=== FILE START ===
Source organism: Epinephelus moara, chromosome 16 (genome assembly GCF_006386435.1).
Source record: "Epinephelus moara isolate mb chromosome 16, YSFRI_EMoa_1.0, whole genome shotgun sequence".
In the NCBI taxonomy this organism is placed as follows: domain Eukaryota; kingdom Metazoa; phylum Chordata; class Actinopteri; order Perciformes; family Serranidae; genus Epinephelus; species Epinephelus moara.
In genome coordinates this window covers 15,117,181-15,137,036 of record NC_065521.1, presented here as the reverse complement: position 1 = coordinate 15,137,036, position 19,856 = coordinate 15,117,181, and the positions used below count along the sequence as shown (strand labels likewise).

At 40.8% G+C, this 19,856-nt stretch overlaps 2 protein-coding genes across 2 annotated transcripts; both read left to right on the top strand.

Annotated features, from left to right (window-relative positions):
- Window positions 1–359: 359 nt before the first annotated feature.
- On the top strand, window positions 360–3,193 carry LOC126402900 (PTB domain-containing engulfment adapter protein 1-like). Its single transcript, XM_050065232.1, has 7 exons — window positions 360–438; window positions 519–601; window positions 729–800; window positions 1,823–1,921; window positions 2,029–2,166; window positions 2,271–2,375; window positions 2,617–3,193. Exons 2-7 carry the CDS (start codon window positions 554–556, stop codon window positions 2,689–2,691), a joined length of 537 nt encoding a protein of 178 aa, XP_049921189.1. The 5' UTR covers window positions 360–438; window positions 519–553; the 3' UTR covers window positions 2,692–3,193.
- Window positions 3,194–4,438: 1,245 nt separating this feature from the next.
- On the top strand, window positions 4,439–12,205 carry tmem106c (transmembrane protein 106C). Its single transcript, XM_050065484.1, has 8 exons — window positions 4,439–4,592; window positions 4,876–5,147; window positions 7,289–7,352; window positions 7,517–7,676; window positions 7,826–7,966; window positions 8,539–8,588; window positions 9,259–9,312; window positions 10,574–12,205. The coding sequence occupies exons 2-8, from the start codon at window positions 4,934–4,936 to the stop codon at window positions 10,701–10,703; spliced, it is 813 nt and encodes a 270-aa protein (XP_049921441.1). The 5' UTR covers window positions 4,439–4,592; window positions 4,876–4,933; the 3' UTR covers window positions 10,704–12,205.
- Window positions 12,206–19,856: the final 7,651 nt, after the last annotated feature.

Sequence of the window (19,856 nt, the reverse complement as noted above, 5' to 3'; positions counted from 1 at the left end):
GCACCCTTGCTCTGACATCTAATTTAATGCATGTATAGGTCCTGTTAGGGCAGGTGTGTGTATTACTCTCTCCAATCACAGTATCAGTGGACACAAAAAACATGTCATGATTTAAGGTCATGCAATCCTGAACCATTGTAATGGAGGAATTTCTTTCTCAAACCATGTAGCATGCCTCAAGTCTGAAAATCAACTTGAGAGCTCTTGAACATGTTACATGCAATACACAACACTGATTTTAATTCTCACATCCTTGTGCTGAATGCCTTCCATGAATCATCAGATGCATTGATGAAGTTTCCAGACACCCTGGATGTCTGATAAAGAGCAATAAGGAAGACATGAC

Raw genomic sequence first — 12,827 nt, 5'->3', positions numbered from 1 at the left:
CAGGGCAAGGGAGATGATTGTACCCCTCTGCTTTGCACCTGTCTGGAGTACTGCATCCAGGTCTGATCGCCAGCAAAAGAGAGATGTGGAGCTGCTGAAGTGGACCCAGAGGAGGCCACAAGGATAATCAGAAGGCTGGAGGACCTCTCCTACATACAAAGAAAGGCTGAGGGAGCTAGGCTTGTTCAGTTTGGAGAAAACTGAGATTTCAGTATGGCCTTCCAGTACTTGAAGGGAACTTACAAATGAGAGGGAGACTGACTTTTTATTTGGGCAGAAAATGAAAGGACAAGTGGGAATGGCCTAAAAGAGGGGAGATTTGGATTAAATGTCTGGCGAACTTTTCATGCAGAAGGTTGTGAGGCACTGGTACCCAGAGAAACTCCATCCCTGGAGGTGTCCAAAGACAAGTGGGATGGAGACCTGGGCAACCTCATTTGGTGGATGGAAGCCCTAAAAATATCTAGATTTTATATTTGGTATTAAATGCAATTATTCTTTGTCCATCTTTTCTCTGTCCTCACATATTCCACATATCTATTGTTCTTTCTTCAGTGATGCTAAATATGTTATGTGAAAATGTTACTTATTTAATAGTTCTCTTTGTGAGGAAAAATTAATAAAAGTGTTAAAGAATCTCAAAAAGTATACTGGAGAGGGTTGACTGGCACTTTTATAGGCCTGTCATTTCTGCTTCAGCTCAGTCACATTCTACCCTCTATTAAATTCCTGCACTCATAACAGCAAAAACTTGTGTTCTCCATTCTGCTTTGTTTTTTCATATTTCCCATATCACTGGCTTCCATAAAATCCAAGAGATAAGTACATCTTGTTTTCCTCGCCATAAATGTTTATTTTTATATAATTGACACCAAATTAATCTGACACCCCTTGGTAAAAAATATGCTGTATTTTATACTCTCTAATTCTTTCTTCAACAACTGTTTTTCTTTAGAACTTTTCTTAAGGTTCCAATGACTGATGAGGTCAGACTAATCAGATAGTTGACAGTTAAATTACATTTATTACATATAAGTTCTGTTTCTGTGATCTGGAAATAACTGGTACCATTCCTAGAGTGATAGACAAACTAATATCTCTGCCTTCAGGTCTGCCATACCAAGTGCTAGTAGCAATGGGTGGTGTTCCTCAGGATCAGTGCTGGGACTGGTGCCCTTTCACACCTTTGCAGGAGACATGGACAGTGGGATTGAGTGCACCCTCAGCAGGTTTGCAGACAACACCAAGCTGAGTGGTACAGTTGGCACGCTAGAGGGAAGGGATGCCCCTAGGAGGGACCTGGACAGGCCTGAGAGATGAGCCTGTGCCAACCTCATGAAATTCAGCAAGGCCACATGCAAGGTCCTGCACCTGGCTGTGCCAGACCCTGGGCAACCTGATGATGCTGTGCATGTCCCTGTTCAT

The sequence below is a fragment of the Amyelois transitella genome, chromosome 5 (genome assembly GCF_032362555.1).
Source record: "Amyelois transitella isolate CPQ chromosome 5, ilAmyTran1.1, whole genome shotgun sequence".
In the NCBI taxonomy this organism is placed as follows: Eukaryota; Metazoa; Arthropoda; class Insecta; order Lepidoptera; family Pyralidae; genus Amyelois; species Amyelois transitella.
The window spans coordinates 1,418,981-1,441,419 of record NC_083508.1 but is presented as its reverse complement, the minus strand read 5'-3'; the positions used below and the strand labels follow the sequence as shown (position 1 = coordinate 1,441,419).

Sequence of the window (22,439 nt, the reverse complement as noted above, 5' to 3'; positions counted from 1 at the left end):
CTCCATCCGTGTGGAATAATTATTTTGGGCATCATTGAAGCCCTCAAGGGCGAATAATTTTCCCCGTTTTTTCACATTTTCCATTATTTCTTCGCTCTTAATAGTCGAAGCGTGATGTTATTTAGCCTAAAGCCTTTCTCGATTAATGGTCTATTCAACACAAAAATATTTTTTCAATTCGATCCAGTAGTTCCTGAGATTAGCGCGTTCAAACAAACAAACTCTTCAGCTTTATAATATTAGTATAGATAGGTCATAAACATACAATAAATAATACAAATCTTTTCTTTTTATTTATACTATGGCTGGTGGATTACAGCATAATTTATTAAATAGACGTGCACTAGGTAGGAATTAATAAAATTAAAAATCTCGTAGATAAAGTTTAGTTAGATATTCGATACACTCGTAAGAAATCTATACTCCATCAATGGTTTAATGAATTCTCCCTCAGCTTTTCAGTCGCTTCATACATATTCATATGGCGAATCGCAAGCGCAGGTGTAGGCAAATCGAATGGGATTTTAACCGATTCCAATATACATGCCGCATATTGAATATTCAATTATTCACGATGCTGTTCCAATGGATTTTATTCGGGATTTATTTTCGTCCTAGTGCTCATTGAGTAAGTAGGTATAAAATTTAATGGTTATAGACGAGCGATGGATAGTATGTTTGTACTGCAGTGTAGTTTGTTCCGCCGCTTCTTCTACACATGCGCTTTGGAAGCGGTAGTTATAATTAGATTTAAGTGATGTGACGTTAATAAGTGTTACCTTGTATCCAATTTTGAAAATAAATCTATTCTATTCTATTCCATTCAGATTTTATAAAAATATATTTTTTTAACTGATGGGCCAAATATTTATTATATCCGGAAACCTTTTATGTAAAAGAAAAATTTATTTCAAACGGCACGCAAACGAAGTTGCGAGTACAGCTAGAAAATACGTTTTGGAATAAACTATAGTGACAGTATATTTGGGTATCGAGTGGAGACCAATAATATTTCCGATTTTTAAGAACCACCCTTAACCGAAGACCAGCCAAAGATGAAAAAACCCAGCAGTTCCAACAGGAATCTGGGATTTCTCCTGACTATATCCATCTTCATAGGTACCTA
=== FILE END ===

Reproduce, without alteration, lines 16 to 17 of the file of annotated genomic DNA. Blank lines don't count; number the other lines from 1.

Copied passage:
The sequence below is a fragment of the Amyelois transitella genome, chromosome 5 (genome assembly GCF_032362555.1).
Source record: "Amyelois transitella isolate CPQ chromosome 5, ilAmyTran1.1, whole genome shotgun sequence".